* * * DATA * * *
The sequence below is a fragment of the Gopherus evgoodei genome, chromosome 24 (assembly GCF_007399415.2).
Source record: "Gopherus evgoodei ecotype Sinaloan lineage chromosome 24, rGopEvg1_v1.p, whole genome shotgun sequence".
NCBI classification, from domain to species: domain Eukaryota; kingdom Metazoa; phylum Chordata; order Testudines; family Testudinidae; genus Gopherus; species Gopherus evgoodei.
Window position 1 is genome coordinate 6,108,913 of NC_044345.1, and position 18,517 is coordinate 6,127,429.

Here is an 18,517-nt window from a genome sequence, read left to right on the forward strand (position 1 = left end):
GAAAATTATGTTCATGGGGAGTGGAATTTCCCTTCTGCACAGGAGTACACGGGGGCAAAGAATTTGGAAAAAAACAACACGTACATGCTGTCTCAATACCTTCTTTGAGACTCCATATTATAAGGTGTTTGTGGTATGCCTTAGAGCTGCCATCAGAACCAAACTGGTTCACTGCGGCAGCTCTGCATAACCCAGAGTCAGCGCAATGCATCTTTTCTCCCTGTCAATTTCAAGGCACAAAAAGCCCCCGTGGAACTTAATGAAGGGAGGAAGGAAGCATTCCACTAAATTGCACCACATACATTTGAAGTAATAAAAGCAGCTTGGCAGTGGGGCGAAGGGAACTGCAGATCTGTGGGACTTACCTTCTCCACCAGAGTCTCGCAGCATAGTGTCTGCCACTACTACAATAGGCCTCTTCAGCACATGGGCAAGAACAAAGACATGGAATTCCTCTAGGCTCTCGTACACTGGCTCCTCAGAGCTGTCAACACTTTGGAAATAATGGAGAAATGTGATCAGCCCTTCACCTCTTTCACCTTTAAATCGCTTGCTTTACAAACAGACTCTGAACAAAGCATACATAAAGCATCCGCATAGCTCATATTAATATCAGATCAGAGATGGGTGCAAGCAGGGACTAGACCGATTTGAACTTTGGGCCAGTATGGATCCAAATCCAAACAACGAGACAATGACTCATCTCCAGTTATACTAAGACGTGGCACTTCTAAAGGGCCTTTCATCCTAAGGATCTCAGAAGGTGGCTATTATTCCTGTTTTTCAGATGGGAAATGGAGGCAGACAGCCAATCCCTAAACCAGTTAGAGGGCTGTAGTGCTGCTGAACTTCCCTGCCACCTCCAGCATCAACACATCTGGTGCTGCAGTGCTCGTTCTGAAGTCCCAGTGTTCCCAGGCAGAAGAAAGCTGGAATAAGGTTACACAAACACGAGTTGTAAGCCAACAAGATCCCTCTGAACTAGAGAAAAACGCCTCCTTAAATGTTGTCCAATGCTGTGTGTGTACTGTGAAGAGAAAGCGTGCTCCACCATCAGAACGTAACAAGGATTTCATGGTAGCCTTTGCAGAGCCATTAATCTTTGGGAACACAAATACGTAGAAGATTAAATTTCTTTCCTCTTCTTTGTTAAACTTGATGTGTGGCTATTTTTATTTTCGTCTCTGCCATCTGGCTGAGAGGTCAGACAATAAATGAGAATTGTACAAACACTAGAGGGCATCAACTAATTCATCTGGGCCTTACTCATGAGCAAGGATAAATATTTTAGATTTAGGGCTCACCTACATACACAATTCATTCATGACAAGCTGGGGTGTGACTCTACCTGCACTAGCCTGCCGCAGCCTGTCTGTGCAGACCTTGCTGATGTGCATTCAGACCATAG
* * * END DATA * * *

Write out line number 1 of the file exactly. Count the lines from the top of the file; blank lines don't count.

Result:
The sequence below is a fragment of the Gopherus evgoodei genome, chromosome 24 (assembly GCF_007399415.2).